- Strong Consumer Appeal: How strong is the company’s brand? David believes that companies that have established a strong brand have also built out a loyal customer base. This translates into the ability to increase their prices without driving customers away.
- Overvalued, according to the media: David explains why he has no issue buying a company after it has doubled or tripled. David argues that the market is typically correct when assigning a high price to companies. Companies that have elevated valuations tend to be quality companies with strong fundamentals.
Part VII: Digging Into The Digits
Tom and David jump into a more number driven analysis of companies by exploring some of the metrics they look for when assessing a stock. They use a case study of
They then dive into the three financial statements that every company releases each and every quarter: the income statement, balance sheet, and cash flow statement.
Part VIII: Some Advanced Topics
In Part VIII David and Tom explore some more advance topics that investors may want to use in their portfolio. These topics include: options, margin, and shorting stocks.
Motley Fool Investment Guide Review
The Motley Fool Investment Guide was the very first book I read about investing. It tackles the most glaring concerns a beginner investor has: What should I invest in? How do I invest in stocks? What stocks should I pick? The book also reduced some of the fear I had investing in the stock market.
The book teaches you that investing in individual stocks isn’t a wild guess. If you do your research and invest in companies that you believe in you can minimize risk and achieve market-beating returns.
David and Tom each describe their investing framework and how they apply it. Although they are different they share lots of similarities. After reading each of their frameworks you can decide which one suits you best.
The best thing about investing is that you can make their frameworks your own by adding or subtracting additional factors that you use to asses companies.
The book gives tons of practical knowledge that can be applied immediately after reading the book. You can pull up the financials from any of the companies you deal with on a day-to-day basis to try and get an understanding of how the business operates. David and Tom advocate using Glassdoor to get a sense of a company’s management and culture.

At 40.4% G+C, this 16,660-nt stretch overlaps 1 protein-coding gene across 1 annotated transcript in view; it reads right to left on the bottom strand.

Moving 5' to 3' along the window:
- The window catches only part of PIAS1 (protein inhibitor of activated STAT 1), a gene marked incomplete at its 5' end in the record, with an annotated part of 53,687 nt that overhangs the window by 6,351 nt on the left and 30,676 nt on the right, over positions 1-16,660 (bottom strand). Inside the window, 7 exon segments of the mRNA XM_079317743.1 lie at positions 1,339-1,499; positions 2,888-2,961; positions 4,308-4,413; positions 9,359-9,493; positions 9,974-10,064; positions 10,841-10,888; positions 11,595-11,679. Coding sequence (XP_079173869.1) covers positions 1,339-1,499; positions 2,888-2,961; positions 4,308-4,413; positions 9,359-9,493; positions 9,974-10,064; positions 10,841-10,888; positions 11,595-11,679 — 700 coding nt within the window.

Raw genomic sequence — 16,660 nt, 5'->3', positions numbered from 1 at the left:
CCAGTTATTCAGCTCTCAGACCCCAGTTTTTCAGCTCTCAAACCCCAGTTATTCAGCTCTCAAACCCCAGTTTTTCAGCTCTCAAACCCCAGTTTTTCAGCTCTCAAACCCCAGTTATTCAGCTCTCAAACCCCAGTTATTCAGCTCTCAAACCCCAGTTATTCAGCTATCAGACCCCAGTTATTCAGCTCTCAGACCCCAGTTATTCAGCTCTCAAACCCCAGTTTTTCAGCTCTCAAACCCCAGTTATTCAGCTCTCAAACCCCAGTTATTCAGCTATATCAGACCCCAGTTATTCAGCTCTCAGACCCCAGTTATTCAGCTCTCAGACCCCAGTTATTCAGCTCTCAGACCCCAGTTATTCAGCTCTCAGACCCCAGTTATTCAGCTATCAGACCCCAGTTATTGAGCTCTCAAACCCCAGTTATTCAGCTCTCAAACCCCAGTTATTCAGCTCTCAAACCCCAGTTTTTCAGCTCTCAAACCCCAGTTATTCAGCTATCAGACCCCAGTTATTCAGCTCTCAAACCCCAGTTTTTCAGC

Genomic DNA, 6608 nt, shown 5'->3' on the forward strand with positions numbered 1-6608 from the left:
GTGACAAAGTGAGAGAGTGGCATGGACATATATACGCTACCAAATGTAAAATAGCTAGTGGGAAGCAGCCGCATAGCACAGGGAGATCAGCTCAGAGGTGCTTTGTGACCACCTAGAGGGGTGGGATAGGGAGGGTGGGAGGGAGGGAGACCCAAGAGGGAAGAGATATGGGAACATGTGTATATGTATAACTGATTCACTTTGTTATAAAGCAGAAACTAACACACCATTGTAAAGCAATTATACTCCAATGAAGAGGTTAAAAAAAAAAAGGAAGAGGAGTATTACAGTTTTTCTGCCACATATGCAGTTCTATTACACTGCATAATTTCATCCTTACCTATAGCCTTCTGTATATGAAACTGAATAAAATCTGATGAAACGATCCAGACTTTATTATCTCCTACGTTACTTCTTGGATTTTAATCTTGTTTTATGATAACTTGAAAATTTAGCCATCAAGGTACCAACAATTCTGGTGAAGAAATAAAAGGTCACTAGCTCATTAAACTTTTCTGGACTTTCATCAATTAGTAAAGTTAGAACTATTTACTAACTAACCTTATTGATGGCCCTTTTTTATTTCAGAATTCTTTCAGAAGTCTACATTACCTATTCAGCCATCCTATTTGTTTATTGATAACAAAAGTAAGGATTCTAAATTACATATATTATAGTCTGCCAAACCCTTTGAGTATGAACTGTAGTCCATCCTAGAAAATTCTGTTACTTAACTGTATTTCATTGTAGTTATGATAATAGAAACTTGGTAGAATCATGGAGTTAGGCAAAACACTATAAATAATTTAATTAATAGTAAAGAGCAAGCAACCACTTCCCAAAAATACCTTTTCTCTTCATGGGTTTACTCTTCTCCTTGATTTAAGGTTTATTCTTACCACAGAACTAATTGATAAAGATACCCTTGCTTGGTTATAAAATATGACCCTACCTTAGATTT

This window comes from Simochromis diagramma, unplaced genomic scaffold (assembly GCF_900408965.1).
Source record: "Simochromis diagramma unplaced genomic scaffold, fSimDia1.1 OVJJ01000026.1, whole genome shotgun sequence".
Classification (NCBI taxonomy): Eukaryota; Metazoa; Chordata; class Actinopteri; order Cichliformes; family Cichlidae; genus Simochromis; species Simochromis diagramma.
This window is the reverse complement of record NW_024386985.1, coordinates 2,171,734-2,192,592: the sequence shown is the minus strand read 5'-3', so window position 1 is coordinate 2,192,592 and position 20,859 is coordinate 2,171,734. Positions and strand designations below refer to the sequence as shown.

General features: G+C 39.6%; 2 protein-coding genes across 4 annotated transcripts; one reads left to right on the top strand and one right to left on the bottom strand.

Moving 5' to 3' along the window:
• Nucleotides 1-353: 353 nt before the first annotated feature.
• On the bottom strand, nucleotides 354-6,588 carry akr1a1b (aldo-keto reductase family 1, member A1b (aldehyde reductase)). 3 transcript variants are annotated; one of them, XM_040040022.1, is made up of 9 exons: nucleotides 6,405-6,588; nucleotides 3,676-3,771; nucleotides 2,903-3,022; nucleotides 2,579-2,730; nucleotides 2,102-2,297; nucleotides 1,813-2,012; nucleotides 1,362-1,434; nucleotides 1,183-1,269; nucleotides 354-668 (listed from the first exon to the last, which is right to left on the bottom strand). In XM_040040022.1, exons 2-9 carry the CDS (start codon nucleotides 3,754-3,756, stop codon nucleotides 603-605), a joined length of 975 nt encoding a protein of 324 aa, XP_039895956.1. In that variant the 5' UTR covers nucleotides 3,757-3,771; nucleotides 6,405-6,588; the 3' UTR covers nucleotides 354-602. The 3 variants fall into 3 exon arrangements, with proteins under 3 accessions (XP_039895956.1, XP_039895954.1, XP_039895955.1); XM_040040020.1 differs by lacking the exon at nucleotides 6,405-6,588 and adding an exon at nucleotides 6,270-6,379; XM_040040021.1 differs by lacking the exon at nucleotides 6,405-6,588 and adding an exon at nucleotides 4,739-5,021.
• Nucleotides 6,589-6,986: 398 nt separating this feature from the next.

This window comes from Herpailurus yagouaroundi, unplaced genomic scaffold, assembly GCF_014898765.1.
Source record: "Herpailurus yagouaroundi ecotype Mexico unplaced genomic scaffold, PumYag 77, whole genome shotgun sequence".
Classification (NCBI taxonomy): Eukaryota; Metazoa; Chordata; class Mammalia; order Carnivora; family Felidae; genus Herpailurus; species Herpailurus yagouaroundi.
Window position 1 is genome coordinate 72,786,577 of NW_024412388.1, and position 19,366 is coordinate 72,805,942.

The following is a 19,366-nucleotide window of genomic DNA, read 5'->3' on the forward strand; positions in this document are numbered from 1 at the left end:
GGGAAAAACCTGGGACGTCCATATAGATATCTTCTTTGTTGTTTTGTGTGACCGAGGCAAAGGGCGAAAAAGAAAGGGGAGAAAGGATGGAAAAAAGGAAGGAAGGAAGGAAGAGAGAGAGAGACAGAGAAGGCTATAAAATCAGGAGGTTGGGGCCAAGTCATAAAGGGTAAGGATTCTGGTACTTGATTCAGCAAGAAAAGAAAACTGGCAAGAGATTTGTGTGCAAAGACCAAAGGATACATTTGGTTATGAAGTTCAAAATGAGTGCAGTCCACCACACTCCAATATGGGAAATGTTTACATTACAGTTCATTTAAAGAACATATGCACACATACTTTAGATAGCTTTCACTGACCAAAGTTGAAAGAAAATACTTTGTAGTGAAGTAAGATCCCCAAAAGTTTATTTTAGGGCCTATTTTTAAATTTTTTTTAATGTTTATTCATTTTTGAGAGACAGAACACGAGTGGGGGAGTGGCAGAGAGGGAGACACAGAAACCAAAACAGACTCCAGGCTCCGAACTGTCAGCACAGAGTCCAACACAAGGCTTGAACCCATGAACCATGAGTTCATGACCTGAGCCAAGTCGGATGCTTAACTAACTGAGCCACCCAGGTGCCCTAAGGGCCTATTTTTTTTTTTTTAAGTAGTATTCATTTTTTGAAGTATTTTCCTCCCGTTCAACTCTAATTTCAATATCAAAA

The explanation of the three financial statements I found especially helpful. Having never read a yearly report I had no idea what these statements meant. The numbers on the page didn’t mean anything to me. Their explanation of the income statement, balance sheet and cash flow statement are a great introduction.
I’ve now read The Motley Fool Investment Guide three times. I continue to come back to the book after learning more about investing. The ideas and concepts they describe in the book have become more clear as I’ve continued to develop my understanding of investing concepts. Parts of the book that I read previously and didn’t fully comprehend now make more sense, which is encouraging.
My Book Review Classification
I’ve come up with a quick classification system for the books I have reviewed.
Buy: I think you should buy the book. The concepts and teachings in the book are ones that you will continue to revisit so having the book on your shelf is an advantage.
Borrow: Many of the books I review are available at your local library. The library is a great resource and an easy way to save a bit of money. Some of the books are not available at the library so this may not be an option.
Burn: A book classified as a “burn” is one I didn’t finish or wish I hadn’t read. Let me spend my time reading these “Burn” books so you don’t have too.
Motley Fool Investment Guide Review Rating
I Rate The Motley Fool Investment Guide As A:
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I swear I proof read all of my posts multiple times but always seem to miss errors. Apologies in advance.